Tribal HPOG 1.0 Evaluation

The Tribal Health Profession Opportunity Grants (HPOG) program provides opportunities for health education and training for recipients of Temporary Assistance for Needy Families (TANF), and for other low-income individuals in tribal communities.

The Tribal Health Profession Opportunity Grants (HPOG) program provides opportunities for health education and training for recipients of Temporary Assistance for Needy Families (TANF), and for other low-income individuals in tribal communities. It is authorized through the Affordable Care Act (ACA) and administered by the Office of Family Assistance in the Administration for Children and Families (ACF), U.S. Department of Health and Human Services (DHHS). The HPOG program supports 32 demonstration projects, including 5 Tribal Organizations and Colleges.

ACF’s Office of Planning, Research, and Evaluation (OPRE) contracted with NORC at the University of Chicago and its partners Red Star Innovations and the National Indian Health Board (NIHB) to design and conduct a comprehensive process and outcome evaluation of the Tribal HPOG program.

The Tribal HPOG evaluation team coordinated and consulted with the five Tribal HPOG grantees; stakeholders; partners; and a committee composed of experts in the tribal health care field to develop a culturally responsive evaluation approach that emphasizes grantee collaboration and benefit. The Tribal HPOG evaluation approach was based on active participation of grantee staff, and addresses meaningful questions that support program improvement and knowledge-building.

The questions guiding this evaluation were specifically designed to examine structures, processes, and outcomes of the Tribal HPOG programs. Evaluation questions related to structure examine grantees’ development of relationships and frameworks designed specifically for tribal populations. These questions also show how the social, political, and economic contexts of individual tribal communities influence program design and implementation. Evaluation questions related to process examine the delivery of training and supportive services, including grantees’ incorporation of supportive services aligned with the needs of their communities. Evaluation questions related to outcomes examine factors related to the enhancement of tribal workforce capacity.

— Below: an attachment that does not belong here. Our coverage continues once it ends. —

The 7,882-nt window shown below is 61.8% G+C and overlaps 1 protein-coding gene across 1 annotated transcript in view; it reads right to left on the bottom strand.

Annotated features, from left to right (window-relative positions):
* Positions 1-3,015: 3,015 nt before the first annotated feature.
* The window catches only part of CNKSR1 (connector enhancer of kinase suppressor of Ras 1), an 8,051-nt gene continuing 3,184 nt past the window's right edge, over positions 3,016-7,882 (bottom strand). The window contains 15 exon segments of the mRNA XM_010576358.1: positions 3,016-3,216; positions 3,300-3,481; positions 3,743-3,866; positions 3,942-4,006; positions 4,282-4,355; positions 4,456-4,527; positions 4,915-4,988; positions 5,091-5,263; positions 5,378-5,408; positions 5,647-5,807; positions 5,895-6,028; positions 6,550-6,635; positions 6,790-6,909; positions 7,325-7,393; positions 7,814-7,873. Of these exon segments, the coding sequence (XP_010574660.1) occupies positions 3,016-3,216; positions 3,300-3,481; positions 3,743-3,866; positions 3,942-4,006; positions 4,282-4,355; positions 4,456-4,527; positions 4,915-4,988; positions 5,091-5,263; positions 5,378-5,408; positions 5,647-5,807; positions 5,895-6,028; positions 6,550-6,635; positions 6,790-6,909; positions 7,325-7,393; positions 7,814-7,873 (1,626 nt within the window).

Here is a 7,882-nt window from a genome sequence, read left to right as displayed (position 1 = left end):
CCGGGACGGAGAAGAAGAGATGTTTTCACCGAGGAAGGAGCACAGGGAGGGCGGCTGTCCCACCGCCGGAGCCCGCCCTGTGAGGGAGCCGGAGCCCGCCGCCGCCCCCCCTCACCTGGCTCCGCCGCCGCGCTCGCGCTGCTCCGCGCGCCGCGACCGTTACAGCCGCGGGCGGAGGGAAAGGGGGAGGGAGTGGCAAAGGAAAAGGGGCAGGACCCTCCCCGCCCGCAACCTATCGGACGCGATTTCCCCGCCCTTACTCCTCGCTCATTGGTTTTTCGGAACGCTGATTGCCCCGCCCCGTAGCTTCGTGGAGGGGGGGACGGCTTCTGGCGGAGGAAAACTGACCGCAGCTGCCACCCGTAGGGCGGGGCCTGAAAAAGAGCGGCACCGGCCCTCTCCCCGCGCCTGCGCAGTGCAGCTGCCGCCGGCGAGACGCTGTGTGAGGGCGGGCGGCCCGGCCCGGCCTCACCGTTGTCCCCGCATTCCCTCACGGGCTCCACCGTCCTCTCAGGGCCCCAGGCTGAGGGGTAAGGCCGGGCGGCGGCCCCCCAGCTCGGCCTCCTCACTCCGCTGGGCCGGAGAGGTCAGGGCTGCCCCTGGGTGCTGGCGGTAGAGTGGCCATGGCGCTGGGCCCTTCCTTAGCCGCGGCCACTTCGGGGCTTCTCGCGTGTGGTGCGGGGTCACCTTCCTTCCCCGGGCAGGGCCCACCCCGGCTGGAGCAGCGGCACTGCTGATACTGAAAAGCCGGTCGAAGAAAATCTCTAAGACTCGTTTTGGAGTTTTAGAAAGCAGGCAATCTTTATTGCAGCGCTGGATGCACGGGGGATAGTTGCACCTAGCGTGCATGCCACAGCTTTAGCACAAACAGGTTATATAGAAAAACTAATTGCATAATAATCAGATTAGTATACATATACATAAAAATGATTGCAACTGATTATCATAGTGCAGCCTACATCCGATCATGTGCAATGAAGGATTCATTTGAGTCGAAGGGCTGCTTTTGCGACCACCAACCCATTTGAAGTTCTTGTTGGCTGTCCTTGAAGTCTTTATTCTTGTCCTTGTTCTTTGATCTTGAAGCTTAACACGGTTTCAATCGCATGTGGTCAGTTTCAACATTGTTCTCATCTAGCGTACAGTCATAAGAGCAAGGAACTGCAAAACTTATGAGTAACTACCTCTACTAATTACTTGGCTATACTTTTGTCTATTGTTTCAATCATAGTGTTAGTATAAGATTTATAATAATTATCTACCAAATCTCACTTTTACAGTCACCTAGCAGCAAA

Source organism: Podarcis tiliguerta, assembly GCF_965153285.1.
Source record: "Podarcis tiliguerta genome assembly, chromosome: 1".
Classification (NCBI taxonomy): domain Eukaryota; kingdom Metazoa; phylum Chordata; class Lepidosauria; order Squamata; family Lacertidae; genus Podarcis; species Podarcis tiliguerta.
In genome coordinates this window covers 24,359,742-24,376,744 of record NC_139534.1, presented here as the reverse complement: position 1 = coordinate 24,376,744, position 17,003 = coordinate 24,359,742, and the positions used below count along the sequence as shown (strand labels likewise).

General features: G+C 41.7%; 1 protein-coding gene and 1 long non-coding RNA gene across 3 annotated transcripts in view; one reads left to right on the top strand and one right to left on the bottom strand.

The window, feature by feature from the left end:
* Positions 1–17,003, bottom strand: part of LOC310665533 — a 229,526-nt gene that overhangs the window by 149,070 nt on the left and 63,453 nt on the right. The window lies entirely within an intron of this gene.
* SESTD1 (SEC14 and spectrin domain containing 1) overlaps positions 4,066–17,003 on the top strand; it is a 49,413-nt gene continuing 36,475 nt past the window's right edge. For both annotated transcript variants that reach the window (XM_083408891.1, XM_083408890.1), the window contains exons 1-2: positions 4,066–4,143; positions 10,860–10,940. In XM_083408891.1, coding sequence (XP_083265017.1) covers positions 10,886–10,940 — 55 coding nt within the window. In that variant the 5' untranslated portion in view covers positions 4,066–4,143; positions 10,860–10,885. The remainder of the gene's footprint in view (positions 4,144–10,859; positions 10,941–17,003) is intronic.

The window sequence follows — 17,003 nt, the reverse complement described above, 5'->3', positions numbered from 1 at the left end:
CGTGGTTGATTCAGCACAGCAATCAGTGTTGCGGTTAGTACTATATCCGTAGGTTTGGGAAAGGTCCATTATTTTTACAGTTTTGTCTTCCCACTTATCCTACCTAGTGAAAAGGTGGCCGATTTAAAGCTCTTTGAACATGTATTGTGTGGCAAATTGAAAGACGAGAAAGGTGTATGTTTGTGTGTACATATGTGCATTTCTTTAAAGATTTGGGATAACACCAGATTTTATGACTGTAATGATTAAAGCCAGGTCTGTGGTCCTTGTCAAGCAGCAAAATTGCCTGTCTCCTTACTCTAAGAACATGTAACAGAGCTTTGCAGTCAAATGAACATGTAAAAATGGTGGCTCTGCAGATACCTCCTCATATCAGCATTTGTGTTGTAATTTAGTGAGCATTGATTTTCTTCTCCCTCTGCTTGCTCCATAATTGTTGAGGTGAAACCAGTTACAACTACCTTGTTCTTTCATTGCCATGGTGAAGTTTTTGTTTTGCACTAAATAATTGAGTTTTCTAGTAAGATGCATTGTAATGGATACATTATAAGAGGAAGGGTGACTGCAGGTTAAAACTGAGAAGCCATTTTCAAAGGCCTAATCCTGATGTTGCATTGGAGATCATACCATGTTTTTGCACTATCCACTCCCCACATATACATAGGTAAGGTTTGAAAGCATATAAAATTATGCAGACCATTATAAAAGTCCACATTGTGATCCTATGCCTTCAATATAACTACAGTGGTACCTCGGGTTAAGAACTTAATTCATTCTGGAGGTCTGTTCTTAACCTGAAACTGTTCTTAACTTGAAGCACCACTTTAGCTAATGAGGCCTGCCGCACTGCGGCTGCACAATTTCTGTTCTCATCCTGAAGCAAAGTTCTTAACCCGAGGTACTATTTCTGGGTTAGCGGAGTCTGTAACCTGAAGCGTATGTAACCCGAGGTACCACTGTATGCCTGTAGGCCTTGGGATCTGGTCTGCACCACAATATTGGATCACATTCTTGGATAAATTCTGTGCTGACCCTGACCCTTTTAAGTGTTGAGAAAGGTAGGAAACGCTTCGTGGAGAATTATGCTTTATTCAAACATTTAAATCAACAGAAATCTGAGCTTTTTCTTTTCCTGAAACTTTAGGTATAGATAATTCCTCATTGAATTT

Both qualitative and quantitative methods were used to address these evaluation questions. Over the duration of the Tribal HPOG program, the evaluation team reviewed program documents, such as grantee applications, semi-annual reports, administrative documents, and program literature and curricula. The evaluation team also conducted site visits over the course of the grantee programs. These site visits included in-person interviews with grantee and partner administrative staff (e.g., project directors and managers), program implementation staff (e.g., instructors, service providers), and local employers; and focus groups with students enrolled in the programs. Telephone interviews were also be conducted both with participants who completed the programs and with those who did not complete the programs.

Qualitative data analysis identifies common themes across the programs, including facilitators and barriers to program implementation and participant outcomes, as well as the nuances of each tribe’s culturally informed and holistic approach to the HPOG program. To support the qualitative findings, the evaluation team analyzed quantitative program operations data collected through the HPOG Performance Reporting System.  This system collected uniform data across all 32 tribal and non-tribal grantees for program performance management and evaluation purposes.

The key research questions that this study addresses are:

  1. Have grantees incorporated structures necessary to enhance the health care workforce of the community?
  2. Have grantees implemented processes that successfully prepare participants for employment in the tribal health care sector?
  3. Is there evidence that participation in the program resulted in successful employment and workforce capacity-building outcomes?

Timeline for Tribal HPOG

The Tribal HPOG Evaluation was awarded in September 2010 and continued through December 2015. The final report was submitted to ACF in December 2015.

HPOG Grantees Participating in Tribal HPOG Study

  • College of Menominee Nation
  • Cankdeska Cikana Community College
  • Turtle Mountain Community College
  • Cook Inlet Tribal Council
  • Blackfeet Community College 

Tribal HPOG Partners and Sponsors

Primary Evaluation Sponsor

OPREThe PACE evaluation is funded by The Office of Planning, Research and Evaluation (OPRE). OPRE is the principal advisor to the Assistant Secretary for Children and Families, U.S. Department of Health and Human Services, on increasing the effectiveness and efficiency of programs designed to improve the economic and social well-being of children and families.

Lead Evaluator

logo-NORCNORC at the University of Chicago is an independent research institution that delivers reliable data and rigorous analysis to guide critical programmatic, business, and policy decisions. NORC collaborates with government agencies, foundations, educational institutions, nonprofit organizations, and businesses to develop enduring knowledge that supports evidence-based decisions.

Evaluation Partners

Additional Links


Tribal HPOG Project Director
Michael Meit
Senior Fellow
NORC at the University of Chicago
(301) 634-9324

Federal Project Officer
Amelia Popham
Senior Social Science Research Analyst
Administration for Children and Families

Other ACF-Sponsored Studies